DJ Hero

Reviewed by Kyle Bell, Posted on 2009-11-05


Developer: FreeStyleGames Publisher: Activision
Release Date: October 27, 2009 Available On: PS3, Wii & Xbox 360

Have you ever wished that you could be a DJ? Do you even know what a DJ does? There's a new video game out now that will have you playing like a DJ in no time. With 93 different mixed tracks of R&B, pop, rock, hip-hop, rap and eletronic, DJ Hero has a collection of tunes that promise to please nearly everyone.

One of the first things you will notice about DJ Hero is that it has you jump right into the action. A tutorial will get you started to familiarize with the controls. You have a turntable controller with three colored “stream” buttons on them that correspond on the screen similar to Guitar Hero. Following along that pattern are three bars. This is where the crossfader comes into play. Sometimes those straight lines will move either to the left or to the right and along with it you need to move the crossfader.

The other important part of playing the game is of course the actual rotating part of the turntable known as the platter. Various parts of songs will have you “scratching” the platter in extended notes by pressing the corresponding button and moving the platter back and forth. It's really that simple. Between that and the crossfader are the core of DJ Hero. There are two other buttons to keep in mind, as well, though less important. One is the effects button that changes the stream of music. Basically it is the whammy button for DJ Hero. Finally, there is the euphoria button, which is equivalent to star power.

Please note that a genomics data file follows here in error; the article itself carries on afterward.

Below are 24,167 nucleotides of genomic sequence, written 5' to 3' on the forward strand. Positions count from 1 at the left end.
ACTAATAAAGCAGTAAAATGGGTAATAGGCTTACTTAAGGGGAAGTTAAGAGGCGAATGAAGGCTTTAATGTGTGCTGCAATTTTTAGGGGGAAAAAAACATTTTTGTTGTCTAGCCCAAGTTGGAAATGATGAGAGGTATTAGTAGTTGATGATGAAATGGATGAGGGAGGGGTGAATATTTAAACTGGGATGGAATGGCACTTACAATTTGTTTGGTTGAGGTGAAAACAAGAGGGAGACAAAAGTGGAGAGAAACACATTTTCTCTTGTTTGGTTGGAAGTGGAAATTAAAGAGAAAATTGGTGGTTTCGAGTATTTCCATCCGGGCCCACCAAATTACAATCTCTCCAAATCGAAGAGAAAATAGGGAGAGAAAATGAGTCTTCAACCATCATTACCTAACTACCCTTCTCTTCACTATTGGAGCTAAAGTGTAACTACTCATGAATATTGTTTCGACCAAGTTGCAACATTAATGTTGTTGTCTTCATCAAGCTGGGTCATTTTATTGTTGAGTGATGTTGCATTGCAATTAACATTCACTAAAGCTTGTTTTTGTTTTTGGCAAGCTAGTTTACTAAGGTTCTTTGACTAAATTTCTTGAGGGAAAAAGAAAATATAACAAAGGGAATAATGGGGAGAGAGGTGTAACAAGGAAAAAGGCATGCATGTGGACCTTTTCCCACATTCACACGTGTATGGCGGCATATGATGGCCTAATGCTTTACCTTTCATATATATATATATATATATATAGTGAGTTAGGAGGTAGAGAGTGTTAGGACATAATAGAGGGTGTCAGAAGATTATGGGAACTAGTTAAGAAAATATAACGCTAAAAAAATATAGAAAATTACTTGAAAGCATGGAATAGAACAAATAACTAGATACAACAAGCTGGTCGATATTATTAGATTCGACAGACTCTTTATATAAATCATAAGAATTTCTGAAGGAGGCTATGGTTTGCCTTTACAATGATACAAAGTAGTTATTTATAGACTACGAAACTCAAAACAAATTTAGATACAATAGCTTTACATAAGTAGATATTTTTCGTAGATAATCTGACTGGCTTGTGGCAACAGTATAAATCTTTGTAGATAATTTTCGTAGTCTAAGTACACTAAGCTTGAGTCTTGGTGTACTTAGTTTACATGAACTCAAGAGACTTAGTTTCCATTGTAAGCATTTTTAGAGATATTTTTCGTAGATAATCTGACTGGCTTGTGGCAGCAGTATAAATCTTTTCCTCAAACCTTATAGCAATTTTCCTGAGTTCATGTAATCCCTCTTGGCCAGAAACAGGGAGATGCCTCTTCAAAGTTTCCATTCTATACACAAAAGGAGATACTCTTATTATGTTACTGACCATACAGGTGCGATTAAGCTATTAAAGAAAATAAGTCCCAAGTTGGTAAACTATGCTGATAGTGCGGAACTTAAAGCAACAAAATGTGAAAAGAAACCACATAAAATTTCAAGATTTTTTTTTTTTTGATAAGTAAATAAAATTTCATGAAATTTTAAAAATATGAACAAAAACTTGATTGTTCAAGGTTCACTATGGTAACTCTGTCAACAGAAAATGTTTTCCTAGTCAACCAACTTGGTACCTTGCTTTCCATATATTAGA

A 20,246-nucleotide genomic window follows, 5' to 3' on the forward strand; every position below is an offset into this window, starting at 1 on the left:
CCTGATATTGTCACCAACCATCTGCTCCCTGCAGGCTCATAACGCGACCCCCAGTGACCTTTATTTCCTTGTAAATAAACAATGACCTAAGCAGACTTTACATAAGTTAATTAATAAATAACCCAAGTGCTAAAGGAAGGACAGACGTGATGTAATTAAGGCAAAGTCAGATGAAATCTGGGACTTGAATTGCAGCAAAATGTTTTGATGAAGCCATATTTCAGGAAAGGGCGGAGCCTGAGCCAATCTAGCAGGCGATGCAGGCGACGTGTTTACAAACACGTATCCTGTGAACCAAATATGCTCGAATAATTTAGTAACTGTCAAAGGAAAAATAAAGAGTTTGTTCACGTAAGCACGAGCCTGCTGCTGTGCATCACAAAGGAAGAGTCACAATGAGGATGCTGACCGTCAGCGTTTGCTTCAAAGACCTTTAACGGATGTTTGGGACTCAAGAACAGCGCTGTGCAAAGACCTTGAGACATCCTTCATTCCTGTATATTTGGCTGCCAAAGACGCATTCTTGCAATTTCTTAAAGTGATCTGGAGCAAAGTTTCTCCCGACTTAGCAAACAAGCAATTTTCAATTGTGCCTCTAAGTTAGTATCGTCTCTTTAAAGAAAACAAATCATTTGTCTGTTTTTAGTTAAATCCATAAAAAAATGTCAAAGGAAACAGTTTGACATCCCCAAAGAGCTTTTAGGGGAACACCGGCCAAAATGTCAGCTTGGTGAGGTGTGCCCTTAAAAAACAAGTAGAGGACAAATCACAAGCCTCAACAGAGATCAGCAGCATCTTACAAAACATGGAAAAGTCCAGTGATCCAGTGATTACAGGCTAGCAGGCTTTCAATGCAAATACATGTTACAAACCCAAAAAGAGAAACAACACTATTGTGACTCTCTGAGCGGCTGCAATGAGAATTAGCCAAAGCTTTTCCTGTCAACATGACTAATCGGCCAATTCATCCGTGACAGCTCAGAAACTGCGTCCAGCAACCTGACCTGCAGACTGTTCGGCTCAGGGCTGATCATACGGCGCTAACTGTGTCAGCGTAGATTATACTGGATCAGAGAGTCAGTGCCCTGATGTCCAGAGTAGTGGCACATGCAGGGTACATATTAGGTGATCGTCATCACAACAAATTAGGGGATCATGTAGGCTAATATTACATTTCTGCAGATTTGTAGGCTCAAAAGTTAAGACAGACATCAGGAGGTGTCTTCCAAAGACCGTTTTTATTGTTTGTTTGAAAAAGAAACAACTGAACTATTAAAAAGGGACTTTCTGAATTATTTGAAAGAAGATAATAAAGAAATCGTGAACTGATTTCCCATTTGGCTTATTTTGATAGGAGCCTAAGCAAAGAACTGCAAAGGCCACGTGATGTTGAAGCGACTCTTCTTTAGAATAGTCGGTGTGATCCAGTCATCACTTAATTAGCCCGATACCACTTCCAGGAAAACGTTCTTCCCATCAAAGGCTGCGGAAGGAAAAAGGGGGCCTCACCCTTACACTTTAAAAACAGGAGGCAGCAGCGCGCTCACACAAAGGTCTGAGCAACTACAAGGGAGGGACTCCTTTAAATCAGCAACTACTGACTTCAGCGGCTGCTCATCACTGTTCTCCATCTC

Like Guitar Hero, songs become progressively unlocked as you play through the songs and earn stars that are based on performance. The more stars you earn, the more songs, characters, venues, etc. you will unlock in the game. There are five difficulty settings ranging from Beginner to Expert. If you want to challenge yourself you will want to start out on Hard or Expert, but most people should start off on Medium. The higher difficulties also have notes with arrows that tell you which way to scratch the platter.

The single-player is not the only part of the game to be played. There is also a multi-player element both online and offline. The developers came up with the cool concept of being able to play DJ Hero with a friend that plays as guitar while you scratch away. If you want to set up your own set lists in Quickplay, you are free to do that as well. I definitely think that Guitar Hero's multi-player is stronger, but at least if you have a Guitar Hero controller laying around a friend can hop on and play with you.

If you have ever dreamed of being a DJ, here's your chance. DJ Hero is an entertaining game that makes good use of its specially developed turntable controller. It creates an experience that will make you feel like you are doing the real thing. The entry price of $120 is pretty steep, though, and should be considered an investment. Thankfully, Activision promises downloadable content some of which is already in their online store. DJ Hero is well worth picking up if the concept interests you.

Graphics: 9
Sound: 10
Gameplay: 8
Creativity: 9
Replay Value/Game Length: 8.5
Final: 8.7 out of 10
Written by Kyle Bell Write a User Review

Reviewed by Kyle Bell